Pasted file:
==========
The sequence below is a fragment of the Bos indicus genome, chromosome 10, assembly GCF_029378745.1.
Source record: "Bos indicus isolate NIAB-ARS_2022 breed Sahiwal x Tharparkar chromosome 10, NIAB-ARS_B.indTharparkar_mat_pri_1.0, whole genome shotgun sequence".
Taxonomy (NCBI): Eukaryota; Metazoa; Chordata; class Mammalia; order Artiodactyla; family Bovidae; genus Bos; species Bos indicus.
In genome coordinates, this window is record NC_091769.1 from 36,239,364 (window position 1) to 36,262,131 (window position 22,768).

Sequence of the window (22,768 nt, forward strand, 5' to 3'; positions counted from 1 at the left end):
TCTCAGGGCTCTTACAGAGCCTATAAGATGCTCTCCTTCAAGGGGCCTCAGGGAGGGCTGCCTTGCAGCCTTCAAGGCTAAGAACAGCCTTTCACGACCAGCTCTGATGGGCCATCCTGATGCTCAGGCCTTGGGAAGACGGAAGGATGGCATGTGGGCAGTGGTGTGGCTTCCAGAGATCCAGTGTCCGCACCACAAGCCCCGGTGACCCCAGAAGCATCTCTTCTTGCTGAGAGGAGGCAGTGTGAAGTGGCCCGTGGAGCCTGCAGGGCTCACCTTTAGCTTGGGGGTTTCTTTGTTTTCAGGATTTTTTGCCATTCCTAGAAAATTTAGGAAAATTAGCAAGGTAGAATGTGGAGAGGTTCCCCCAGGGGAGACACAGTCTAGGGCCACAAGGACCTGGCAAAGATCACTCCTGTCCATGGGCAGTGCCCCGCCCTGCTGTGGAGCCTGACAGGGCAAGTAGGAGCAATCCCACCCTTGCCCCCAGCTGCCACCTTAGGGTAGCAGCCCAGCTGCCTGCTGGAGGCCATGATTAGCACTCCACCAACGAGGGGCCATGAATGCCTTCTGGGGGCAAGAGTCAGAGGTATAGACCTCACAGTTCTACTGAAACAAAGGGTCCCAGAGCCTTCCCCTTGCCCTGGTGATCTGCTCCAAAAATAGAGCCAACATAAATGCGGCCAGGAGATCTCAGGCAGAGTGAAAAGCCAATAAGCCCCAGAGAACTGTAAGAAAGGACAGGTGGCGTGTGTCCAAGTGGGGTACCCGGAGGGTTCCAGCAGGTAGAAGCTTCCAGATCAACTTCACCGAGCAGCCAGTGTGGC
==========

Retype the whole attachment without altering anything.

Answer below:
The sequence below is a fragment of the Bos indicus genome, chromosome 10, assembly GCF_029378745.1.
Source record: "Bos indicus isolate NIAB-ARS_2022 breed Sahiwal x Tharparkar chromosome 10, NIAB-ARS_B.indTharparkar_mat_pri_1.0, whole genome shotgun sequence".
Taxonomy (NCBI): Eukaryota; Metazoa; Chordata; class Mammalia; order Artiodactyla; family Bovidae; genus Bos; species Bos indicus.
In genome coordinates, this window is record NC_091769.1 from 36,239,364 (window position 1) to 36,262,131 (window position 22,768).

Sequence of the window (22,768 nt, forward strand, 5' to 3'; positions counted from 1 at the left end):
TCTCAGGGCTCTTACAGAGCCTATAAGATGCTCTCCTTCAAGGGGCCTCAGGGAGGGCTGCCTTGCAGCCTTCAAGGCTAAGAACAGCCTTTCACGACCAGCTCTGATGGGCCATCCTGATGCTCAGGCCTTGGGAAGACGGAAGGATGGCATGTGGGCAGTGGTGTGGCTTCCAGAGATCCAGTGTCCGCACCACAAGCCCCGGTGACCCCAGAAGCATCTCTTCTTGCTGAGAGGAGGCAGTGTGAAGTGGCCCGTGGAGCCTGCAGGGCTCACCTTTAGCTTGGGGGTTTCTTTGTTTTCAGGATTTTTTGCCATTCCTAGAAAATTTAGGAAAATTAGCAAGGTAGAATGTGGAGAGGTTCCCCCAGGGGAGACACAGTCTAGGGCCACAAGGACCTGGCAAAGATCACTCCTGTCCATGGGCAGTGCCCCGCCCTGCTGTGGAGCCTGACAGGGCAAGTAGGAGCAATCCCACCCTTGCCCCCAGCTGCCACCTTAGGGTAGCAGCCCAGCTGCCTGCTGGAGGCCATGATTAGCACTCCACCAACGAGGGGCCATGAATGCCTTCTGGGGGCAAGAGTCAGAGGTATAGACCTCACAGTTCTACTGAAACAAAGGGTCCCAGAGCCTTCCCCTTGCCCTGGTGATCTGCTCCAAAAATAGAGCCAACATAAATGCGGCCAGGAGATCTCAGGCAGAGTGAAAAGCCAATAAGCCCCAGAGAACTGTAAGAAAGGACAGGTGGCGTGTGTCCAAGTGGGGTACCCGGAGGGTTCCAGCAGGTAGAAGCTTCCAGATCAACTTCACCGAGCAGCCAGTGTGGC